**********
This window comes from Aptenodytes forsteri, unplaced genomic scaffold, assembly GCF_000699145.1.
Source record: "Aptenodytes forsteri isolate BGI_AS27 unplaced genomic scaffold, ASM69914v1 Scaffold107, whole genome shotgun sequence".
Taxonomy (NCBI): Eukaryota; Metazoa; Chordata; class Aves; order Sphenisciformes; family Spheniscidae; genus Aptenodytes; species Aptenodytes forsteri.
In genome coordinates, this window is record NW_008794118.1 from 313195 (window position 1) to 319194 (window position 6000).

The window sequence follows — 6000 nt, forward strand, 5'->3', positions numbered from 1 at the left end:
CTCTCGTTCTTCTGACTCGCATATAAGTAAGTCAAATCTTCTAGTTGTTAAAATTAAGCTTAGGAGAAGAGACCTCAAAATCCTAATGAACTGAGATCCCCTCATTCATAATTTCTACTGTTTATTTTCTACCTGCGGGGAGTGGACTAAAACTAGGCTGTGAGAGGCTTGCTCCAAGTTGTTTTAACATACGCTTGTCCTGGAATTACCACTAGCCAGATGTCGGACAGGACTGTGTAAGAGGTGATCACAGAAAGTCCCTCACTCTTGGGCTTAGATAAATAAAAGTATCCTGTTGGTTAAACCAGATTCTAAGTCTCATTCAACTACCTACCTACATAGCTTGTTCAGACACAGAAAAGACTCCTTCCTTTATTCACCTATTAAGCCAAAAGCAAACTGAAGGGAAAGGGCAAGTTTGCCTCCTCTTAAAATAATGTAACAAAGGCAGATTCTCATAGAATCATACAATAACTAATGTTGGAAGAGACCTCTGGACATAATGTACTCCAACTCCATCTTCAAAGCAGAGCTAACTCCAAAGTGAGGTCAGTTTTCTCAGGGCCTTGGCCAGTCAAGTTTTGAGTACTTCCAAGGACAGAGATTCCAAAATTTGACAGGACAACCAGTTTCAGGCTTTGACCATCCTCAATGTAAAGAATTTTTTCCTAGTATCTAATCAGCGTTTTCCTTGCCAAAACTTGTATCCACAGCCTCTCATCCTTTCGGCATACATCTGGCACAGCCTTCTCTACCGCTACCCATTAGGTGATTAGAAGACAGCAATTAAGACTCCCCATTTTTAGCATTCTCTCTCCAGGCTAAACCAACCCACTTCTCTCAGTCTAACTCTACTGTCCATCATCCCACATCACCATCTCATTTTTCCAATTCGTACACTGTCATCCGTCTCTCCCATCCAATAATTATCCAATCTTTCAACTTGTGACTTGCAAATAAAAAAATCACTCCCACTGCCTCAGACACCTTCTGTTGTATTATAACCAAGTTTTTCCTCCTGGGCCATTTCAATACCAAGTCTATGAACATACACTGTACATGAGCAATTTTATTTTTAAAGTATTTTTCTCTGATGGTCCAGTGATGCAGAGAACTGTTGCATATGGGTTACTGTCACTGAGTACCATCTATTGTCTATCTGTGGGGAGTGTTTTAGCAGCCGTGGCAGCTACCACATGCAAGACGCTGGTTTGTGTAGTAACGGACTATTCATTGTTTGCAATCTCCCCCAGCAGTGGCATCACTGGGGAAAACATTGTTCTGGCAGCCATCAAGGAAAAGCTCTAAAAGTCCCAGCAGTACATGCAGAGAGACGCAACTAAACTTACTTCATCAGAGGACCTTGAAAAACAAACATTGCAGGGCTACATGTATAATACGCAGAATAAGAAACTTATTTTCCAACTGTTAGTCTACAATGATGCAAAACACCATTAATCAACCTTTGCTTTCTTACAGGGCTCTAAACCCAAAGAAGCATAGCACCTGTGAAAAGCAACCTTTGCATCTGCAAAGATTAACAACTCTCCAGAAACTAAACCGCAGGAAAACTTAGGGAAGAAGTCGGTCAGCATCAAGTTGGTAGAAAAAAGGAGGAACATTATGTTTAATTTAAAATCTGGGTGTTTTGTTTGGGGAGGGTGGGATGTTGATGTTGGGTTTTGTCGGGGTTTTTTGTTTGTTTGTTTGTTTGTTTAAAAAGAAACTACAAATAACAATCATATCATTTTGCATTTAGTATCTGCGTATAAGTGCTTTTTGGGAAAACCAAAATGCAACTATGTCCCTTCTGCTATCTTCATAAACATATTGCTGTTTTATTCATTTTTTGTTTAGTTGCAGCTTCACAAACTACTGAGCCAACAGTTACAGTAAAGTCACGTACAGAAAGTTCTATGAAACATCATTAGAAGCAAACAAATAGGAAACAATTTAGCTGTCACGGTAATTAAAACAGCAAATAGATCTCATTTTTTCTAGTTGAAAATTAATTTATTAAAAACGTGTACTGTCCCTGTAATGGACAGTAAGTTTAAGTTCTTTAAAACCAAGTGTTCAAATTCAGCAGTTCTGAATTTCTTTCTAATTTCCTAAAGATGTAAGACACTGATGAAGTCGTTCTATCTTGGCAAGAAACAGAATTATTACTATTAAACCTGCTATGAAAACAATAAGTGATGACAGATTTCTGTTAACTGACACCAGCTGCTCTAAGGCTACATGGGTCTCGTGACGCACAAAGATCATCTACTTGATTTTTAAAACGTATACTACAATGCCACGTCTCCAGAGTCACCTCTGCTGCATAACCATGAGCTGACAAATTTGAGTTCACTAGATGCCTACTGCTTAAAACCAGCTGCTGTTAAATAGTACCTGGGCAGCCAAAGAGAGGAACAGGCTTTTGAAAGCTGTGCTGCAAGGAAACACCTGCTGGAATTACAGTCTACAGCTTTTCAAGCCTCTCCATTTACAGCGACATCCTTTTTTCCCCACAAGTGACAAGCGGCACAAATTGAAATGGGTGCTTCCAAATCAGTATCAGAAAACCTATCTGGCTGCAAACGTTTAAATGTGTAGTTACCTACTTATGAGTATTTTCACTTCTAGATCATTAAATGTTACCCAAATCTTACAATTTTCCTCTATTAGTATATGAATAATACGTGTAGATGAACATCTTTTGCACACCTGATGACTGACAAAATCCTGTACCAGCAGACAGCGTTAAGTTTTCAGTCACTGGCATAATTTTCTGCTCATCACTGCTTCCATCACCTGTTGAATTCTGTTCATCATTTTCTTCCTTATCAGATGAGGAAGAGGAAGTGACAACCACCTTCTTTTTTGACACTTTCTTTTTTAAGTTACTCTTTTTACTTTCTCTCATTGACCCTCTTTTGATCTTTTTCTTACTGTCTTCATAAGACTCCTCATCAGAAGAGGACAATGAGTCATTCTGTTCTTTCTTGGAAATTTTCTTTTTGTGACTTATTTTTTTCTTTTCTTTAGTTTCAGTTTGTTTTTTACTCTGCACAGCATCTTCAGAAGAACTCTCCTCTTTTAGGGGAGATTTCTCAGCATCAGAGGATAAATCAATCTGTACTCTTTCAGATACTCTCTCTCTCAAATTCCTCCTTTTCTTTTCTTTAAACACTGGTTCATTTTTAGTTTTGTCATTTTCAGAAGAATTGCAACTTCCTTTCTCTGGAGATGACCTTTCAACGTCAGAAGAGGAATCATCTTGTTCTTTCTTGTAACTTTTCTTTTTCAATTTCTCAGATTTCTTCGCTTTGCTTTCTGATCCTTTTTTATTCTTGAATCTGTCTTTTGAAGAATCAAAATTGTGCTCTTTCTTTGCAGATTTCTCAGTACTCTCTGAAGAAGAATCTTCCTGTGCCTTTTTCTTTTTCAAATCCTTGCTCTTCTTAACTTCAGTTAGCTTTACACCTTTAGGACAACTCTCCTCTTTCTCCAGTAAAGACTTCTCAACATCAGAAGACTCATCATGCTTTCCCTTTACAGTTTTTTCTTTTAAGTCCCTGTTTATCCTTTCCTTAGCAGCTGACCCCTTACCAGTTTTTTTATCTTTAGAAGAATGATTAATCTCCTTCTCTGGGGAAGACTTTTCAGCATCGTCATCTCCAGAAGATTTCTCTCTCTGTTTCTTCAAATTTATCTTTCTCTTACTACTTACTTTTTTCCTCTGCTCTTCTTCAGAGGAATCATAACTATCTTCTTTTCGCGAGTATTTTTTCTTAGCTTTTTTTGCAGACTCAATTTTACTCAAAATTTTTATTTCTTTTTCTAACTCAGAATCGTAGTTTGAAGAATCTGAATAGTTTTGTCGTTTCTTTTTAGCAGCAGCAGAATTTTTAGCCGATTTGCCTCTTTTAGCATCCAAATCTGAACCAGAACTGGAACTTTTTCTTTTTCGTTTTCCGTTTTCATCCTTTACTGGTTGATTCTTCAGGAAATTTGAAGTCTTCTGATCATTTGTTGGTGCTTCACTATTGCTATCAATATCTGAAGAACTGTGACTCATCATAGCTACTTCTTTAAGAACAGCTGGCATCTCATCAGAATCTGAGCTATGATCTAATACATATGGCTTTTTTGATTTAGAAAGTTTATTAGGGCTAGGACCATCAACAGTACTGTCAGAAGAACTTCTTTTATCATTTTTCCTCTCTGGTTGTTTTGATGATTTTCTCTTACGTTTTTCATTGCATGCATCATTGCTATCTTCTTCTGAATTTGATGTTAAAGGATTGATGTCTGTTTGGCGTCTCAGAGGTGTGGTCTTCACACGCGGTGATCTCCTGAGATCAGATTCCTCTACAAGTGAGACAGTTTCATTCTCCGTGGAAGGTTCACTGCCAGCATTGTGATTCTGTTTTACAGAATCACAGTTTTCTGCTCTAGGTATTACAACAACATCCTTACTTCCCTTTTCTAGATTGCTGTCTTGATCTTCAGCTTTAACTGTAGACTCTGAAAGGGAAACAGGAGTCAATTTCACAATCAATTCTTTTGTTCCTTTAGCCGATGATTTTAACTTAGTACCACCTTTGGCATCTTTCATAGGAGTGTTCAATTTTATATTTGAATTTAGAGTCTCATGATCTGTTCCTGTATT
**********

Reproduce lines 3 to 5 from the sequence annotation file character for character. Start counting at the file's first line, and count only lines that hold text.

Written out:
Taxonomy (NCBI): Eukaryota; Metazoa; Chordata; class Aves; order Sphenisciformes; family Spheniscidae; genus Aptenodytes; species Aptenodytes forsteri.
In genome coordinates, this window is record NW_008794118.1 from 313195 (window position 1) to 319194 (window position 6000).

The window sequence follows — 6000 nt, forward strand, 5'->3', positions numbered from 1 at the left end: